City schools unveil 10-year renovation plan

Twenty-six buildings to close; more than 100 to be rehabbed

  • Baltimore's Northwestern High School is one of 26 school buildings the city plans to close in the next decade.
Baltimore's Northwestern High School is one of 26 school… (Baltimore Sun photo by Algerina…)
November 27, 2012|By Erica L. Green, The Baltimore Sun

In the next 10 years, Baltimore's school system will have a leaner, modernized look under a proposed $2.4 billion facilities plan that calls for closing 26 school buildings and upgrading 136 others in a large-scale face-lift of Maryland's oldest school infrastructure.

The plan, announced by CEO Andrés Alonso on Tuesday, would orchestrate the relocation of some schools to different buildings; others would cease to exist.

The first schools affected are four recommended to close at the end of the current school year: Baltimore Rising Star Academy, Garrison Middle, Patapsco Elementary/Middle, and William C. March Middle.

"There will be many difficult decisions, but all will place students in better buildings than they are in today," Alonso said in a news conference attended by the mayor and other political leaders. "Big picture: The plan is right for kids and necessary to take their progress to the next level."

The revamped system will allow for a more efficient use of space, Alonso said, adding that "every single one of those buildings will be equal to the need of our students."

But as news spread across the city, parents and educators in schools that could face closures grappled with the uncertainty of their students' futures.

"I'm totally shocked," said Dana Jones-Hines, who has a junior and a freshman at Northwestern High School, which is recommended for closing in 2015-2016. "I had anticipated my kids graduating from here. I am just mind-boggled right now."

The school board is expected to vote on the 10-year plan in January, and will also have to approve any school closures slated in a given year.

School board members who attended the news conference held at Calvin M. Rodwell Elementary School -- a school at 119 percent of its rated capacity and slated for a renovation -- supported the plan.

Board President Neil Duke said that the plan's announcement wasn't the time to "take a victory lap."

"A decade is too long," Duke said. "We have to hustle, folks."

"This is a day of reckoning," echoed School Board Commissioner Bob Heck. "This is our shot. There's no question about that."

The four schools recommended for 2012-2013 closures had building utilization rates between 20 percent and 50 percent, and have also struggled academically, school officials said. Fewer than 1,000 students will be affected by this year's proposed closures, officials said, and teachers will be shifted around to accommodate students who disperse to different schools next year.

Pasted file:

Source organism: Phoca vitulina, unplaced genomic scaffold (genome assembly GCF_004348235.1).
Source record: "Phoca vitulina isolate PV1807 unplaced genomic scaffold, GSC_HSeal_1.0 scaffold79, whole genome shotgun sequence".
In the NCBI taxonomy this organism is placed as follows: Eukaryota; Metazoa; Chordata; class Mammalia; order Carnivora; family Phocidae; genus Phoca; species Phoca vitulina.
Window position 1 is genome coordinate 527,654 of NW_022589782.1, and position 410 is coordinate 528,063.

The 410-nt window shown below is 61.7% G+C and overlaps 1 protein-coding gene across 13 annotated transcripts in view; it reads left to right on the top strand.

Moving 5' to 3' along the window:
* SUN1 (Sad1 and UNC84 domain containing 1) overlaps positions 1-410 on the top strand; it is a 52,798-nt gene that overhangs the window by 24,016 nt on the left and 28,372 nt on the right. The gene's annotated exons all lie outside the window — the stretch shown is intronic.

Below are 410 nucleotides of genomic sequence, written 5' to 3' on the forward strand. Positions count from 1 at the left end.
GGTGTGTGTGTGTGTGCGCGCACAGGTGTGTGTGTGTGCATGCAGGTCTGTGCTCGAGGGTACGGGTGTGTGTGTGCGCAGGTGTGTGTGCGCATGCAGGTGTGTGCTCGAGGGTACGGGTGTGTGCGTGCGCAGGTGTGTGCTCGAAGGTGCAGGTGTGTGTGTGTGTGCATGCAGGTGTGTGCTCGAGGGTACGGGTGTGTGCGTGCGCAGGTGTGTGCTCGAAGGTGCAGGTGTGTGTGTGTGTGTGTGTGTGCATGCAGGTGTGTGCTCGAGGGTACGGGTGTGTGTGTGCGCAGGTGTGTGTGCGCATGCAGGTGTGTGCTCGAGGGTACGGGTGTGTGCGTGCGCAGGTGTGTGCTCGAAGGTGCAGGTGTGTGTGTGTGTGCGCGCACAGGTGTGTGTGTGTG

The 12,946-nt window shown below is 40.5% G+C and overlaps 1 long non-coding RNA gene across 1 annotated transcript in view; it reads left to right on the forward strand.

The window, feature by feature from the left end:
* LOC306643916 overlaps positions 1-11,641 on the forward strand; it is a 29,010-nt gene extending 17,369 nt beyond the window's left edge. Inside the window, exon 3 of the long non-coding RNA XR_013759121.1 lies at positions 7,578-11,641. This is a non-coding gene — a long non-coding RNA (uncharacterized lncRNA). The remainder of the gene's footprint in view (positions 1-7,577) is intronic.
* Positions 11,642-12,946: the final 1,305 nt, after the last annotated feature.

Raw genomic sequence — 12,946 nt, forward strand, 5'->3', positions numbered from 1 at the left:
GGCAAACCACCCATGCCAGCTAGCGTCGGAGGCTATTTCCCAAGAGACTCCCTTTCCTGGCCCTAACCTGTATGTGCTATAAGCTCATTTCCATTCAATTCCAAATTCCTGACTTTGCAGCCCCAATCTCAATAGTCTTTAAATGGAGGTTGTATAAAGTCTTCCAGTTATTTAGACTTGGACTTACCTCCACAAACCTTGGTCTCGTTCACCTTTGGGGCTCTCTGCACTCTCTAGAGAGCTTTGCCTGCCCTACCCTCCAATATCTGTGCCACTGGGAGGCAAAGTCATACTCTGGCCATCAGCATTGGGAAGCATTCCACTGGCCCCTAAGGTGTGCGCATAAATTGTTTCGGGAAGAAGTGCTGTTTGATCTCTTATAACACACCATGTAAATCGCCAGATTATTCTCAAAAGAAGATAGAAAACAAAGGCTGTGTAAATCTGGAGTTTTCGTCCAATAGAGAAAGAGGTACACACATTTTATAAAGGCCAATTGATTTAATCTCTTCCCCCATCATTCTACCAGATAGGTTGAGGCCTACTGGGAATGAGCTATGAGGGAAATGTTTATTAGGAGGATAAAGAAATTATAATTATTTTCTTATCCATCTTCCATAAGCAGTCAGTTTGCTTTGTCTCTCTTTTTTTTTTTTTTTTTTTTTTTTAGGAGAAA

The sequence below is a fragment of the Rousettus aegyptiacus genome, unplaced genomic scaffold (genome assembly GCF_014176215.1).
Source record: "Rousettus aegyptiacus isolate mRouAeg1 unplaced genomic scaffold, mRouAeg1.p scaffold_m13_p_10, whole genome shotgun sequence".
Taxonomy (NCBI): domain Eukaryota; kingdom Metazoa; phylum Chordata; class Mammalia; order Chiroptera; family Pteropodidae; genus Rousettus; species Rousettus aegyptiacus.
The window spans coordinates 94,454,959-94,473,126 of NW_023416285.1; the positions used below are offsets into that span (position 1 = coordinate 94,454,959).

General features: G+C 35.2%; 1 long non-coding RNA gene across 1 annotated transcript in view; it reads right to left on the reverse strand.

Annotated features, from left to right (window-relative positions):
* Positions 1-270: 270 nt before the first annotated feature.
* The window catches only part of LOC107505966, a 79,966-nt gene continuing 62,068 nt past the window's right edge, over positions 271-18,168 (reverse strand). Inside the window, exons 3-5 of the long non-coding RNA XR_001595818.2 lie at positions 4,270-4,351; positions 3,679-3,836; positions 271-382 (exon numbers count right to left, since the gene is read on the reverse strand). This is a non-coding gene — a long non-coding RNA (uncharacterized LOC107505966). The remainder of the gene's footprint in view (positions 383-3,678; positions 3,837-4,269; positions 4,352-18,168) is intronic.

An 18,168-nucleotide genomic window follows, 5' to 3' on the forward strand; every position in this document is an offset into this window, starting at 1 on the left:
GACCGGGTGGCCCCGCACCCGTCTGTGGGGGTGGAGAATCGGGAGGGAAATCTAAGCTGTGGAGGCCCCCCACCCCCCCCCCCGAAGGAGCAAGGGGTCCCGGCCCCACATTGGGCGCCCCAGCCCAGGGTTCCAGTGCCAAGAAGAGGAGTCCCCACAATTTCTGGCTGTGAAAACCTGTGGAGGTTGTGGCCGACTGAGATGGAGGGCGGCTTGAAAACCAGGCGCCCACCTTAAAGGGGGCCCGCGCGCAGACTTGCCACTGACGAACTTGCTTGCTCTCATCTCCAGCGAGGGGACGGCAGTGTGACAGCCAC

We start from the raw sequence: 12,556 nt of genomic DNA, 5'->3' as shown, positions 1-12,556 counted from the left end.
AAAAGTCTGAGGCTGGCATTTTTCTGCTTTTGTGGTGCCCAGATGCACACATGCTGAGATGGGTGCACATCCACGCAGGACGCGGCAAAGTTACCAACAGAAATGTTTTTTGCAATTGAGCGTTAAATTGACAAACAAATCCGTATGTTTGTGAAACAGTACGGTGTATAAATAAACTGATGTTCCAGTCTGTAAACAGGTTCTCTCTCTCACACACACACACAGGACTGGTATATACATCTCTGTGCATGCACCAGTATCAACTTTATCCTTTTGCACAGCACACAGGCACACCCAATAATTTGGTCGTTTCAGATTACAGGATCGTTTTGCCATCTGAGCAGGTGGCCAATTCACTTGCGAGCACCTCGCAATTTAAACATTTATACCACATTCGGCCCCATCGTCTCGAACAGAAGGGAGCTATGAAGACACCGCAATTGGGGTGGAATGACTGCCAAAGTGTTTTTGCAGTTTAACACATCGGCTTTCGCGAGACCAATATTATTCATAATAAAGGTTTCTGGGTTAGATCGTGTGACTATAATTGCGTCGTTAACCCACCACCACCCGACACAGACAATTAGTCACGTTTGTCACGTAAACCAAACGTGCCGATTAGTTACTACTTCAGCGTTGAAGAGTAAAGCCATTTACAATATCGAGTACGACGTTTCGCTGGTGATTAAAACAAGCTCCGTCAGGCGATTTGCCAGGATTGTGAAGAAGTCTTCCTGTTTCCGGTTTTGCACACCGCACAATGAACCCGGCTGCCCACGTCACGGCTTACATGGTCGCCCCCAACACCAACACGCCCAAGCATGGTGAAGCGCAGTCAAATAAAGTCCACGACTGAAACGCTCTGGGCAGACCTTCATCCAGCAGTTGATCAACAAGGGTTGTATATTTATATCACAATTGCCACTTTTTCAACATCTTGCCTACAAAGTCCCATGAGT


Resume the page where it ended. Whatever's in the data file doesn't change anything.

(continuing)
The view from Garrison

As students and staffers at Garrison Middle School poured out of the building into a chilly afternoon after the final bell at 4:05, the community was just starting to digest the news.

Debra Powell, a special education paraprofessional, said the news shocked and unnerved her a bit -- she's two years from retirement and expected to finish her career at Garrison. Still, it wasn't a complete surprise.

Since joining the staff a year and a half ago, she'd heard rumors this might be coming.

"I guess I just didn't believe it would ever really happen," she said.

Powell was guardedly positive about the choice of Garrison. Although she said it is much safer than in the 1980s, when her nephews attended it, she also said it lacks the variety of after-school programs that students deserve.

"If [the closing] ends up giving them more opportunities, we have to accept it and move on," said Powell, who expects to be assigned to another school next year. "We have to be sure that their education continues so they can reach the goals they have."

Officials and advocates said the sacrifices that school communities face will mean facilities better suited to serve students in the 21st century -- from basics such as drinking water and temperature control to state-of-the-art amenities like technology hubs and culinary kitchens.

"There are not many moments in your life when you realize you are standing on the edge of something great," said Sherelle Savage, a parent advocate with the Baltimore Education Coalition, who spoke through tears at the news conference.

She said her "budding artist" and her "chef in the making" lack the facilities to hone their skills in their schools. Her youngest son, she said, is among the lucky students in his school because his classroom's windows open.

"Our buildings are in crisis," Savage said.

Mayor Stephanie Rawlings-Blake lauded the plan as a "tremendous day for our schools," saying it built upon the legacy of her late father, a former state delegate and dogged champion for education.

"The decisions that have to be made to close some schools are going to be rough all around," Rawlings-Blake said. "Everyone has an emotional attachment, a historic attachment, but we have to have a stronger attachment to these [students]."

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